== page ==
By Jeff Milchen
December 5, 2017
A young couple on a long winter drive across the Rockies decides to rest for the night and finish their journey in daylight. There’s no reason to search hotel deals or review online ratings; they approach the town’s lone motel and are relieved to see the neon vacancy sign lit. On arrival, the manager looks at them and asks, “are you a couple?”
After affirming, the manager refuses to accommodate them, saying his faith disapproves of interracial marriage.
While the story sounds like a relic of the pre-Civil Rights Act era, a case just argued in the U.S. Supreme Court could turn back the clock and enable business owners to selectively deny service based on their personal preferences.
The case, Masterpiece Cakeshop v. Colorado Civil Rights Commission, concerns Jack Phillips’ refusal to create a new cake for a male couple’s marriage celebration party, explicitly citing their being homosexual as the reason.
Charlie Craig and David Mullins successfully sued Phillips to prevent him from repeating such action under Colorado’s Anti-Discrimination Act, which prohibits businesses open to the public from denying service on the basis of race, religion, gender, or sexual orientation. Phillips then challenged the law on free speech and religious freedom grounds, arguing that requiring his business to craft a cake for the couple essentially forces him to endorse a lifestyle he considers immoral. His claim was rejected by lower courts.
As a lifelong small business advocate, I’m sympathetic to Phillips and believe he’s sincere, but disagree with his argument, which could render public accommodation laws like Colorado’s impotent. May a print shop owner refuse to print fliers for an organization she disagrees with? That surely an activity closer to free speech than baking a cake.
Religious freedom and freedom of speech are bedrock American values, but they do not provide justification for discrimination.
The American Independent Business Alliance (AMIBA), which I co-founded, supports public accommodation laws and joined a brief to the Court arguing such rules are necessary to safeguard civil rights. We also engaged because discrimination by any community-serving business harms other entrepreneurs. “When consumers have reason to worry that some businesses lining Main Street may refuse to serve them, the entire business community suffers,” our brief notes.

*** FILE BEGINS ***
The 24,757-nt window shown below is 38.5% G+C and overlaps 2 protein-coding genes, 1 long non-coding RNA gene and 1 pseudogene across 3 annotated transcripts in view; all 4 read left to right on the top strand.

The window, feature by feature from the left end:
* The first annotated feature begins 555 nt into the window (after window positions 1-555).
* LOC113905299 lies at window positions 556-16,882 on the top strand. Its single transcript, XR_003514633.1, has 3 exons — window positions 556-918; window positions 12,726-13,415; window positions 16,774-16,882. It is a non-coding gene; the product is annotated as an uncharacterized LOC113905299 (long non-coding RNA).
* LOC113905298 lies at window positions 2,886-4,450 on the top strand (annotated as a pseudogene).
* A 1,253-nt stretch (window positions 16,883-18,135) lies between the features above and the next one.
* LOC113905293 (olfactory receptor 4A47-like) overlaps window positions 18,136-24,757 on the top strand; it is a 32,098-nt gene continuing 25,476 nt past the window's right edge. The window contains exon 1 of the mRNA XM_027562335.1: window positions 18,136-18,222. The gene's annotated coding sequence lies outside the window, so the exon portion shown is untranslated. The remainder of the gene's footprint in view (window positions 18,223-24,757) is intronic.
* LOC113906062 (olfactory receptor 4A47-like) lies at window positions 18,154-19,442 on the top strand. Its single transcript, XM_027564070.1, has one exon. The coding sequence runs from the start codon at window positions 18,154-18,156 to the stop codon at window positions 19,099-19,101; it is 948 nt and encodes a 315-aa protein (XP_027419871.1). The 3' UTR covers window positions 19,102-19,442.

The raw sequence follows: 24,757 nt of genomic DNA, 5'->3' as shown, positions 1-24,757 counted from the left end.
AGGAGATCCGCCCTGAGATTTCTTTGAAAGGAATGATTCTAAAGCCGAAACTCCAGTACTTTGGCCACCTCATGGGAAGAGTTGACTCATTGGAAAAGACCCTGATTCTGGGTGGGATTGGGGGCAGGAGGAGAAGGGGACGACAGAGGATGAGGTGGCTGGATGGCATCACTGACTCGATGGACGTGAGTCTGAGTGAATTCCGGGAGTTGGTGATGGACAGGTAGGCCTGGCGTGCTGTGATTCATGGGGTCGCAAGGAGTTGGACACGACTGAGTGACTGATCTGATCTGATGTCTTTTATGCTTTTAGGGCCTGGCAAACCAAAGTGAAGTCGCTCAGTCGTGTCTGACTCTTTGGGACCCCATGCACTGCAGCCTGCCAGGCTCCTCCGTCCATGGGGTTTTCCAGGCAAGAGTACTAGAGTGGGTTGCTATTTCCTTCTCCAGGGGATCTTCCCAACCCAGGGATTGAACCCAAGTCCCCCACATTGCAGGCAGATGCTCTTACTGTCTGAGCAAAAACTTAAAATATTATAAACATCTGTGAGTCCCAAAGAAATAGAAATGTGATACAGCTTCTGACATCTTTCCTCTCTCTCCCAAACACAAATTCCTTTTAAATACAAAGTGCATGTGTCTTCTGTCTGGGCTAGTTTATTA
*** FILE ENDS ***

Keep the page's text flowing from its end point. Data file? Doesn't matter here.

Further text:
This has proven true not only in communities, but entire states. In 2016, North Carolina’s legislature passed a law that both voided Charlotte’s LBGT non-discrimination ordinance and required people to use public bathrooms corresponding to the sex on their birth certificate. Many individuals, performers, businesses and event planners boycotted the state in protest. Though few small businesses supported the law, many suffered as the state lost more than $3 billion in business before the bill was partially repealed.
While the Colorado couple enjoyed the option of choosing another baker at their leisure, allowing businesses to discriminate against customers invites more serious harm. When the lesbian mother of a two-year-old brought her daughter to an Austin, Texas dentist for emergency care, he refused to treat the girl without a birth certificate from the biological mother. A gay or interracial couple denied lodging could be forced to travel in dangerous conditions or drive while fatigued — endangering their lives and others on the road.
While our federal Civil Rights Act explicitly prohibits racial discrimination in public accommodations, sexual preference is not mentioned. Colorado is among 21 states with laws explicitly closing that potential loophole.
Opening the door to religious claims as a basis for discrimination could endanger the rights of many others. This threat provoked leading disability rights groups to file a separate brief warning, “Many faiths have at least some citable, scriptural basis for shunning people with disabilities.” If public accommodation laws are undermined, atheists and other religious minorities also will be vulnerable to abuse.
AMIBA and cosigners on the brief hope to make clear Mr. Phillips speaks only for himself and that independent business owners overwhelmingly recognize their moral responsibility to serve and treat all people equally. And many are going further, stepping up to help build more inclusive and welcoming communities, and a safe environment for all.
In an action without modern precedent, the Trump Administration had the U.S. government submit a brief to the Court opposing Colorado’s civil rights law. While Americans now must trust the Justices to uphold that law, the action is a clear warning that no civil rights may be taken for granted today.
Jeff Milchen (@JMilchen) co-founded the American Independent Business Alliance. This commentary first appeared in the Billings Gazette. A 2019 survey reinforced the need to strictly uphold public accommodation laws.
Update: This 2019 report summarizes the Supreme Court decision well, while previewing a case that could re-open the core issue the Justices dodged in Masterpiece.
Learn more about AMIBA’s Business Against Bigotry campaign